When you are sharing the stage with 10 other candidates, it's hard to outshine the other candidates. I wrote the following notes regarding each candidate:
- Donald Trump: he speaks his mind, and he also is more than willing to show how he's evolved on each issue when asked. He's very outspoken, showing both the ability to work with others and to scorch the earth, sometimes simultaneously. I question whether he could get Congress to accept his nominations for his Cabinet, which isn't necessarily a good or bad thing. He does remind me of President Tyler, which isn't a good thing. He also showed an ability to dodge a question when needed.
- Scott Walker: there's no doubt that he's a conservative, willing to go after public unions. I thought he was very articulate and has shown the ability to govern. He's got a bit of Jimmy Carter blandness to him, but that can be changed over time.
- Jeb Bush: I thought he showed his Southern charm very well, almost to a point of timidness at times. He did a fine job of articulating his positions, but he appeared somewhat vulnerable on stage with others. He didn't look comfortable with the format, and he looked somewhat "old" on stage.
- Ben Carson: there's no doubt that he's intelligent, but I thought he was the least polished of all that was on stage. At the debate I didn't think he explained his positions all that well. I questioned his ability to communicate to the larger audience.
- Marco Rubio: I'll have to admit that before the debate, I thought that Rubio came off too eager for my liking, something like Al Gore from 2000. However, I thought he did a great job communicating his stance on issues along with showing considerable confidence without looking cocky. I do question whether the Republican primary voters will look at him as the 2nd or 3rd choice, but maybe not their first choice. He's very respectful towards Bush, even when the opportunity came to slam him. Very commendable.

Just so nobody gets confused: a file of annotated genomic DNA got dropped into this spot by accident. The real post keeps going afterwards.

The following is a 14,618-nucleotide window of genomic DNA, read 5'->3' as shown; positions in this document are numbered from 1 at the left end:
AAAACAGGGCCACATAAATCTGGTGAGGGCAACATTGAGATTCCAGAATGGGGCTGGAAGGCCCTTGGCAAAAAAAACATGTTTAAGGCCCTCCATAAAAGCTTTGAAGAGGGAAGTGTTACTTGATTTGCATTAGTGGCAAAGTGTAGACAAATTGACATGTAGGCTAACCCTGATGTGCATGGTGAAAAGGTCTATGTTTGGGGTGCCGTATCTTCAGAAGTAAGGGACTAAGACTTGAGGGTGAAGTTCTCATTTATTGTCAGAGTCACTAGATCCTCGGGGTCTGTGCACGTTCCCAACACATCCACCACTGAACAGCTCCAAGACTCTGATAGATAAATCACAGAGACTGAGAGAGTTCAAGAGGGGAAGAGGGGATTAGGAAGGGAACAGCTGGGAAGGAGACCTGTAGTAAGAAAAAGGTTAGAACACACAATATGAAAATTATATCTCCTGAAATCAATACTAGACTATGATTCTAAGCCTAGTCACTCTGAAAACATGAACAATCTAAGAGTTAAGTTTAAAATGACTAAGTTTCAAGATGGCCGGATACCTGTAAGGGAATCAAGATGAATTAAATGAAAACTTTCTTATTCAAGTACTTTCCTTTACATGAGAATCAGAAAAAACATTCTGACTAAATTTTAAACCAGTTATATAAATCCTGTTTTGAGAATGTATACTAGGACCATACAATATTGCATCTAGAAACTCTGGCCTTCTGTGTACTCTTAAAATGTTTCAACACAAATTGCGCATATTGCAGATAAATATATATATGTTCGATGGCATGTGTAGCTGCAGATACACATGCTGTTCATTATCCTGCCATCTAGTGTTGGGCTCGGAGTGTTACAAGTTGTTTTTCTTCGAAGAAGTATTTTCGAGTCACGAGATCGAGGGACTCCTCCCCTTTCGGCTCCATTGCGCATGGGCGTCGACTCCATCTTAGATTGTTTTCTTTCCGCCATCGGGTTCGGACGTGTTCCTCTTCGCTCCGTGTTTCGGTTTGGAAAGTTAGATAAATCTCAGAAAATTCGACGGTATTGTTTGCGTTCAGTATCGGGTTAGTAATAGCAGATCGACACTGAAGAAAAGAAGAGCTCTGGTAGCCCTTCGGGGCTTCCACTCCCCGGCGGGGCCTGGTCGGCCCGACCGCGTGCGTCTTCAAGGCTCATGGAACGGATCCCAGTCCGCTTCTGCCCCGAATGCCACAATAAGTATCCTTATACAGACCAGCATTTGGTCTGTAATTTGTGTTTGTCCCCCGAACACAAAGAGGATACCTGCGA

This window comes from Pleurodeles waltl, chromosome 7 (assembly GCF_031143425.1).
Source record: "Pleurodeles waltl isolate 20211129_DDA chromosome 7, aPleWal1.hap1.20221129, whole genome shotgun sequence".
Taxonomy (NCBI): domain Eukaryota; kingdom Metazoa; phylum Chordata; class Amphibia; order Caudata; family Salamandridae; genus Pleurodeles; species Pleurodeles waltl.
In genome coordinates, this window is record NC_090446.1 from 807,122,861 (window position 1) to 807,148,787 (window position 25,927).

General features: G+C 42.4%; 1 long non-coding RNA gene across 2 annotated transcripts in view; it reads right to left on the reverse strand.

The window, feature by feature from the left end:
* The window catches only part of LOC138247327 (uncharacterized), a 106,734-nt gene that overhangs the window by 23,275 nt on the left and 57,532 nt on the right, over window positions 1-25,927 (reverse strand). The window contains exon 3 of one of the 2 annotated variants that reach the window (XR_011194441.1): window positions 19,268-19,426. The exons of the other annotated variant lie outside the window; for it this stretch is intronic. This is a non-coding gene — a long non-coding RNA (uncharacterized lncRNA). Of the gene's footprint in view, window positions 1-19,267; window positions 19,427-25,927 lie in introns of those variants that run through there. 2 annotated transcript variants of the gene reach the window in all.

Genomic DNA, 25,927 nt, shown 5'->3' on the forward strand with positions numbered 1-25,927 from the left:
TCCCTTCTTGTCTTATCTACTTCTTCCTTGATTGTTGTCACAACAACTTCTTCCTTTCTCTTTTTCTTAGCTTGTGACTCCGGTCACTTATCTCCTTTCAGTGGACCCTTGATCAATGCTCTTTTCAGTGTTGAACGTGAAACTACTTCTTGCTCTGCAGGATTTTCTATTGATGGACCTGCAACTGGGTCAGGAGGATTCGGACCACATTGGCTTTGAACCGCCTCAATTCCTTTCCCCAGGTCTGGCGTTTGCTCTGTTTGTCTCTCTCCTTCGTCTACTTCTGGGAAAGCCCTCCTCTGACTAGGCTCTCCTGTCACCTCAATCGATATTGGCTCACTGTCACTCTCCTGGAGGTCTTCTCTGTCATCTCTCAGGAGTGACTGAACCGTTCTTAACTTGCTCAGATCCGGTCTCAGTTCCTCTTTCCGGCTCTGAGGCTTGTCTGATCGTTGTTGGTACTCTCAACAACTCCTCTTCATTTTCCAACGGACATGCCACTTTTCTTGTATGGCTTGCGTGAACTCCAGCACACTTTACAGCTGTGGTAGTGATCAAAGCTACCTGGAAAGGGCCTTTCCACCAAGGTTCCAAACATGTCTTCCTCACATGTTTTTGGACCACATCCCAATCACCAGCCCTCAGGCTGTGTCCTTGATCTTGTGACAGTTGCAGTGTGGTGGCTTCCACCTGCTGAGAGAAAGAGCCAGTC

- Rand Paul: Rand is somewhat of an enigma to me for the fact that he's definitely carved his own unique position via his libertarian streak. He also showed considerable guts on stage, taking on Christie and Trump. I don't think he won either argument, but he definitely showed passion for his thoughts. I do, however, question whether he's willing to govern.
- John Kasich: John seemed uncertain at times, and he's not a great debater. He should have won the hometown crowd over, but he didn't. Like Bush, he came off a bit old. His positions tend to be somewhat unique, especially with his expanding Medicaid in Ohio in his capacity of governor.
- Mike Huckabee. Regardless of your political positions, I found Huckabee the most likable of all the candidates on stage. I also believed that he articulated the relationship between faith and politics better than anyone in the past 2 or 3 decades, including George W. Bush. I also think he's more intelligent than most give him credit for. He has shown the ability to govern. He's probably more like George W. Bush than any other candidate: socially conservative but fiscally, much more moderate.